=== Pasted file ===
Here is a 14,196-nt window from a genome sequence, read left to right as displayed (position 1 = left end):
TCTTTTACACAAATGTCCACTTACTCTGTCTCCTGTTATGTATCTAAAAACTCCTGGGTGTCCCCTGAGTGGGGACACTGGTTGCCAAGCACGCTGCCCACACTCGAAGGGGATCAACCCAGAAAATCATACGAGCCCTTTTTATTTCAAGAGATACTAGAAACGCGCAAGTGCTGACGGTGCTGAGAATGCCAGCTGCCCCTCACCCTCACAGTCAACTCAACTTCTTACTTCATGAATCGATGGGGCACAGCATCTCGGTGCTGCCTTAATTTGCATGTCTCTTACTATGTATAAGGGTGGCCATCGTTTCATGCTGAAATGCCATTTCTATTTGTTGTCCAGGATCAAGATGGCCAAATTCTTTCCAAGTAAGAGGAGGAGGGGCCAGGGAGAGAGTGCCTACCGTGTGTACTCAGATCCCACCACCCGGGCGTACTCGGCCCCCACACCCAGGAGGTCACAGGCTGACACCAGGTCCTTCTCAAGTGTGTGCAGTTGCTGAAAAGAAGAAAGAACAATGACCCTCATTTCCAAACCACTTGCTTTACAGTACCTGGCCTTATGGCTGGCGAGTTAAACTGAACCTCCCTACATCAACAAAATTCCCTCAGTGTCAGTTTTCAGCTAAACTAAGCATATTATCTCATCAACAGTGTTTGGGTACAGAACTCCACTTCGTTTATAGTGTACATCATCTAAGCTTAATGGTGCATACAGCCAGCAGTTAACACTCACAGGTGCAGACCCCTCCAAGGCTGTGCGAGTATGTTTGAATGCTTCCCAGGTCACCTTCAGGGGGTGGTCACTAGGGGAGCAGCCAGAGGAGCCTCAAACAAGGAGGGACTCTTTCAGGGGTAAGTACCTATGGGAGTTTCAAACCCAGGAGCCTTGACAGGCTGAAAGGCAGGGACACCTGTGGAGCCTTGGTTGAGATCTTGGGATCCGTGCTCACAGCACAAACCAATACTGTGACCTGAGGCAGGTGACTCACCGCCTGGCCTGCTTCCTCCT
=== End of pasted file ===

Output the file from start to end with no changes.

Here is a 14,196-nt window from a genome sequence, read left to right as displayed (position 1 = left end):
TCTTTTACACAAATGTCCACTTACTCTGTCTCCTGTTATGTATCTAAAAACTCCTGGGTGTCCCCTGAGTGGGGACACTGGTTGCCAAGCACGCTGCCCACACTCGAAGGGGATCAACCCAGAAAATCATACGAGCCCTTTTTATTTCAAGAGATACTAGAAACGCGCAAGTGCTGACGGTGCTGAGAATGCCAGCTGCCCCTCACCCTCACAGTCAACTCAACTTCTTACTTCATGAATCGATGGGGCACAGCATCTCGGTGCTGCCTTAATTTGCATGTCTCTTACTATGTATAAGGGTGGCCATCGTTTCATGCTGAAATGCCATTTCTATTTGTTGTCCAGGATCAAGATGGCCAAATTCTTTCCAAGTAAGAGGAGGAGGGGCCAGGGAGAGAGTGCCTACCGTGTGTACTCAGATCCCACCACCCGGGCGTACTCGGCCCCCACACCCAGGAGGTCACAGGCTGACACCAGGTCCTTCTCAAGTGTGTGCAGTTGCTGAAAAGAAGAAAGAACAATGACCCTCATTTCCAAACCACTTGCTTTACAGTACCTGGCCTTATGGCTGGCGAGTTAAACTGAACCTCCCTACATCAACAAAATTCCCTCAGTGTCAGTTTTCAGCTAAACTAAGCATATTATCTCATCAACAGTGTTTGGGTACAGAACTCCACTTCGTTTATAGTGTACATCATCTAAGCTTAATGGTGCATACAGCCAGCAGTTAACACTCACAGGTGCAGACCCCTCCAAGGCTGTGCGAGTATGTTTGAATGCTTCCCAGGTCACCTTCAGGGGGTGGTCACTAGGGGAGCAGCCAGAGGAGCCTCAAACAAGGAGGGACTCTTTCAGGGGTAAGTACCTATGGGAGTTTCAAACCCAGGAGCCTTGACAGGCTGAAAGGCAGGGACACCTGTGGAGCCTTGGTTGAGATCTTGGGATCCGTGCTCACAGCACAAACCAATACTGTGACCTGAGGCAGGTGACTCACCGCCTGGCCTGCTTCCTCCT